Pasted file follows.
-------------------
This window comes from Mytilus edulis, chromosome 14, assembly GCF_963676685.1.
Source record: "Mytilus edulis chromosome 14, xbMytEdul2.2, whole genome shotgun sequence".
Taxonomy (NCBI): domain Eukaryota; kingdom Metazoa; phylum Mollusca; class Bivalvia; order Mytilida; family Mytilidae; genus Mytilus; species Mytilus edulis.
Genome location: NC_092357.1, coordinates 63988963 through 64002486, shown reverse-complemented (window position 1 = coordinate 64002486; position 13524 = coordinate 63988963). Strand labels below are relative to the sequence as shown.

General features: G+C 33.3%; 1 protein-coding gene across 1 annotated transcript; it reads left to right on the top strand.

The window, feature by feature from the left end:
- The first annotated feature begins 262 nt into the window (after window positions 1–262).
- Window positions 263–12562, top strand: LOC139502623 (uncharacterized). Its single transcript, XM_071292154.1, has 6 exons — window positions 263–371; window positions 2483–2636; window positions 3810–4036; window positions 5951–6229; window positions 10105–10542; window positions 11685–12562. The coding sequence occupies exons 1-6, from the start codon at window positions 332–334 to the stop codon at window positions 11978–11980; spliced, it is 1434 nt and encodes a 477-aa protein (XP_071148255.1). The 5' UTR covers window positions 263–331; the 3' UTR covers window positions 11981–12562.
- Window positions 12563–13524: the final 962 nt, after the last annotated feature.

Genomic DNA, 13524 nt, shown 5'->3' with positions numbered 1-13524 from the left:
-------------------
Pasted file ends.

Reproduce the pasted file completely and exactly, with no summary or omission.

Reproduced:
This window comes from Mytilus edulis, chromosome 14, assembly GCF_963676685.1.
Source record: "Mytilus edulis chromosome 14, xbMytEdul2.2, whole genome shotgun sequence".
Taxonomy (NCBI): domain Eukaryota; kingdom Metazoa; phylum Mollusca; class Bivalvia; order Mytilida; family Mytilidae; genus Mytilus; species Mytilus edulis.
Genome location: NC_092357.1, coordinates 63988963 through 64002486, shown reverse-complemented (window position 1 = coordinate 64002486; position 13524 = coordinate 63988963). Strand labels below are relative to the sequence as shown.

General features: G+C 33.3%; 1 protein-coding gene across 1 annotated transcript; it reads left to right on the top strand.

The window, feature by feature from the left end:
- The first annotated feature begins 262 nt into the window (after window positions 1–262).
- Window positions 263–12562, top strand: LOC139502623 (uncharacterized). Its single transcript, XM_071292154.1, has 6 exons — window positions 263–371; window positions 2483–2636; window positions 3810–4036; window positions 5951–6229; window positions 10105–10542; window positions 11685–12562. The coding sequence occupies exons 1-6, from the start codon at window positions 332–334 to the stop codon at window positions 11978–11980; spliced, it is 1434 nt and encodes a 477-aa protein (XP_071148255.1). The 5' UTR covers window positions 263–331; the 3' UTR covers window positions 11981–12562.
- Window positions 12563–13524: the final 962 nt, after the last annotated feature.

Genomic DNA, 13524 nt, shown 5'->3' with positions numbered 1-13524 from the left: